I’ve spent most of my model railroad free time working on another video and slowly (very slowly!) I’m getting up to speed on the differences between motion and still photography. For the latest video I wanted to have scanner chatter in the background. Tracking it down has been a challenge but I’ve made some progress. Scott Jordan was very generous in allowing me to use his YouTube audio of “Switching a Rail Yard”. I know that many of my blog followers enjoy slow speed switching. I think you’ll love Scott’s highly creative piece where he clips the camera to his vest as he goes about his job in the field. You can see it HERE.
I also appreciate the suggestion from my readers that I download a scanner app. that allows you to record audio. To that end I’ve been experimenting with “Police Scanner 5-0 Radio Pro” which has a record feature that works well. It’s sort of like hunting chipmunks though, you have to develop a knack for knowing when to hit the record button ahead of the transmission which can be tricky.
I’m having a lot of luck with using my iPhone as a camera. The small sensor and physics of the camera give you a little more depth of field than traditional cameras. Following the advice of the producers of a Sundance breakout film, I use the app FiLMic Pro to make the iPhone more user friendly. The app has been an absolute godsend and gives you a tremendous amount of control. You can set focus and exposure independently, have white balance control, and have a “wheel” to give infinite focus control.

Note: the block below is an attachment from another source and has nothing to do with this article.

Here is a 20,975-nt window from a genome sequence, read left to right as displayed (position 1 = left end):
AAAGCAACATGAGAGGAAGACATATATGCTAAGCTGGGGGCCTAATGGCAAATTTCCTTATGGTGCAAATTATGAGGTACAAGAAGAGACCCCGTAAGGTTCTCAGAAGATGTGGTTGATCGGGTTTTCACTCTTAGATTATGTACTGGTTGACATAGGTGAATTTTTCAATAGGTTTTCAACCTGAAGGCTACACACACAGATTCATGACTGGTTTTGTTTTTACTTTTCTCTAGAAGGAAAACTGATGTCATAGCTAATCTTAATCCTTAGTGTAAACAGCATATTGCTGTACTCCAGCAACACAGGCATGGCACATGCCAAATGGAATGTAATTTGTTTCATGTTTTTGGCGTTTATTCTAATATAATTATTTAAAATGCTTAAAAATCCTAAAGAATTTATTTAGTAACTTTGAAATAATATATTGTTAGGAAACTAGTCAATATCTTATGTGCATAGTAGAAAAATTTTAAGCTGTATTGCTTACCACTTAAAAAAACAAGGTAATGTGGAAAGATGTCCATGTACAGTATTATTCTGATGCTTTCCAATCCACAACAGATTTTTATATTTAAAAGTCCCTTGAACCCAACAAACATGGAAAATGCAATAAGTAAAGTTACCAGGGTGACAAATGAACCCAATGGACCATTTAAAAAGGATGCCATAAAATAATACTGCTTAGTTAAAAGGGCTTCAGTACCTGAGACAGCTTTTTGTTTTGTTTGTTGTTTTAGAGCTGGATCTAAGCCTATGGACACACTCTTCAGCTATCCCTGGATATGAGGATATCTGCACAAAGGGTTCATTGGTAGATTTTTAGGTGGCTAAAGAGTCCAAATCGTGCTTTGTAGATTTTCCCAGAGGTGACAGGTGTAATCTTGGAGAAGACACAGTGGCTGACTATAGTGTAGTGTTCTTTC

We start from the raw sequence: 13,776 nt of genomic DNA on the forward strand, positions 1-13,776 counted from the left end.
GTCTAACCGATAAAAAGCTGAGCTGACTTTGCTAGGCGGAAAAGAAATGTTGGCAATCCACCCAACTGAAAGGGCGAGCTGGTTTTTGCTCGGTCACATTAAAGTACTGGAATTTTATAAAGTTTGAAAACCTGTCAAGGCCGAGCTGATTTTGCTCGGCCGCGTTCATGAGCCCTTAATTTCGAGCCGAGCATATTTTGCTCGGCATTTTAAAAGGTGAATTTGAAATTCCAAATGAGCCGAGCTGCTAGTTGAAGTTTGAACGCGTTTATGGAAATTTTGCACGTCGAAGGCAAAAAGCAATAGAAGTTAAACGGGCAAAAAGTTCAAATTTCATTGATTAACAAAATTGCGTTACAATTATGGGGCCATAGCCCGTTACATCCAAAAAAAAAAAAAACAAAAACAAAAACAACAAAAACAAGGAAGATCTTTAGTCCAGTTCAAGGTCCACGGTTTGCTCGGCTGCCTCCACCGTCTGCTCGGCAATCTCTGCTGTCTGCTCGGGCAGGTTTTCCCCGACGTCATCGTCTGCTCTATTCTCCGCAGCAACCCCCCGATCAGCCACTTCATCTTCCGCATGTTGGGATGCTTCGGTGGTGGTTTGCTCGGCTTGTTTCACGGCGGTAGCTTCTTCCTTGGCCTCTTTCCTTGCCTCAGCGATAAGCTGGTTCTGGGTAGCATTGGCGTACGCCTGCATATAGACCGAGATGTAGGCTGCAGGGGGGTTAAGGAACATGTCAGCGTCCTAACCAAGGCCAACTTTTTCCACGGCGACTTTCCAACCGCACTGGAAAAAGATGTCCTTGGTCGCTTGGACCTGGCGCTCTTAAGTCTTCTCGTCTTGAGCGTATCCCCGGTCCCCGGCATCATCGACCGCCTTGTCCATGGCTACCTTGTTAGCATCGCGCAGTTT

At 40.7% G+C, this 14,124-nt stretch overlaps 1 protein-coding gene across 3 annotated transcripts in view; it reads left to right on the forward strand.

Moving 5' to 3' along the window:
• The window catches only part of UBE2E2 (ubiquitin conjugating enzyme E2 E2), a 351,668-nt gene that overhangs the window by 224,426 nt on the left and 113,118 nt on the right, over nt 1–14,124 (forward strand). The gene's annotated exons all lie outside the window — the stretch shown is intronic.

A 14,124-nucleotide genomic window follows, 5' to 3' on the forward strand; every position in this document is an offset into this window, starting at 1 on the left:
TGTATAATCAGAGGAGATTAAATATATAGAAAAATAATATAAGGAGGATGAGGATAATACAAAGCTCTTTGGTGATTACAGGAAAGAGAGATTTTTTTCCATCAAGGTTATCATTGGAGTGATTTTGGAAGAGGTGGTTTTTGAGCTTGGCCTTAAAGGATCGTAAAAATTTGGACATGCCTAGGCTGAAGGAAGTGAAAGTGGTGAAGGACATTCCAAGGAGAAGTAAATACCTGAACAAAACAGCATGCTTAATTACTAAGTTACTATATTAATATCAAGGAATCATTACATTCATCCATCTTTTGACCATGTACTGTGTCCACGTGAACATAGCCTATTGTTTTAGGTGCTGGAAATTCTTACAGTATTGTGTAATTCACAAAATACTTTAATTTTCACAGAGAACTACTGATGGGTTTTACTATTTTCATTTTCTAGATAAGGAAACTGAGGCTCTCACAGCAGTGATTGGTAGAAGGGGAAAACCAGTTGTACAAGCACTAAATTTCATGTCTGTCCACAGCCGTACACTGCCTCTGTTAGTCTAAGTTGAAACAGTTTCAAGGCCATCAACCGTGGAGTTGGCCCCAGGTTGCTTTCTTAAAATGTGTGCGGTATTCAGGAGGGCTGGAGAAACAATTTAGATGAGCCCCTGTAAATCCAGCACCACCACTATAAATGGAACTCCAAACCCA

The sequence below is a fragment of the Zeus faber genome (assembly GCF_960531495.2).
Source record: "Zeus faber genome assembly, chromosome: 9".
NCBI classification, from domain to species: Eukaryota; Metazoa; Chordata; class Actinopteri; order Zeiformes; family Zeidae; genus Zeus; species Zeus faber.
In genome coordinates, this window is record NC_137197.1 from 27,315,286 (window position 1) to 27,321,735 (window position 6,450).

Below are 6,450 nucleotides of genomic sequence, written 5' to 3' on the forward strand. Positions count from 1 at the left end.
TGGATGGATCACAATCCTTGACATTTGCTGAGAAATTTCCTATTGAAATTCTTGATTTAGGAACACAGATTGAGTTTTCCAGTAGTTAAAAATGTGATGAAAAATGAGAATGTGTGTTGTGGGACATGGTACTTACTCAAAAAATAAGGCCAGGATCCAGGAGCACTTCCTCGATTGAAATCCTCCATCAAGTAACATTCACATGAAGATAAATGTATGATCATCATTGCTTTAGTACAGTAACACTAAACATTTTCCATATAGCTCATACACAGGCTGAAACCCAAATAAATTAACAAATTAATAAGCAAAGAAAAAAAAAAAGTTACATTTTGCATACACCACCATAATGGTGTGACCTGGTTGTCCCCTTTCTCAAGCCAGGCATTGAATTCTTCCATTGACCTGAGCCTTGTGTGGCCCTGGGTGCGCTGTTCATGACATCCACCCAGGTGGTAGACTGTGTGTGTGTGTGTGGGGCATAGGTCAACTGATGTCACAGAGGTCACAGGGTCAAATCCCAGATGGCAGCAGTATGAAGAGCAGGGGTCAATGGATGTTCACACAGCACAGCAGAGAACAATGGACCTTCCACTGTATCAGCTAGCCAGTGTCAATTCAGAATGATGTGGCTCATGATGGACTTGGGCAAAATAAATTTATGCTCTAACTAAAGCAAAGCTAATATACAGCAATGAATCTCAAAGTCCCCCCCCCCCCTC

A few posts back I wrote a post about producing for “An Audience of One”. I’d never really thought about it but I do think it’s important to take a step back and consider the end game. Who is this video for? Does it serve a commercial or public service end? Do we want to entertain our friends? Are we sub-consciously looking for pats on the back (which is human nature for all of us I believe). The point of the post was that for me personally, the videos are solely for my own enjoyment. There is no commercial purpose whatsoever. They aren’t produced to entertain the hobby as a whole. At a few points in the production process I found myself drifting towards altering the content in a way that might appeal to a broader audience. Doing so can be a slippery path where you end up with more people sorta liking it versus a smaller group really liking it. Altering content to avoid negative feedback results in a more watered down, homogenized, “muzac” style production. On a small scale it’s the Indie movie vs. Blockbuster situation. The broader model railroad audience as a whole prefers the formulaic template of fast pace, fast cuts, flashing lights, and high angles. I enjoy lower angles, longer clips, and more of a scale pace that is closer to what I’m used to seeing when I rail fan. The reality is that’s human nature to have others enjoy what we’ve done but in this case it’s crazy to let that alter my course when in the end I’m the only one in the audience I’m trying to entertain.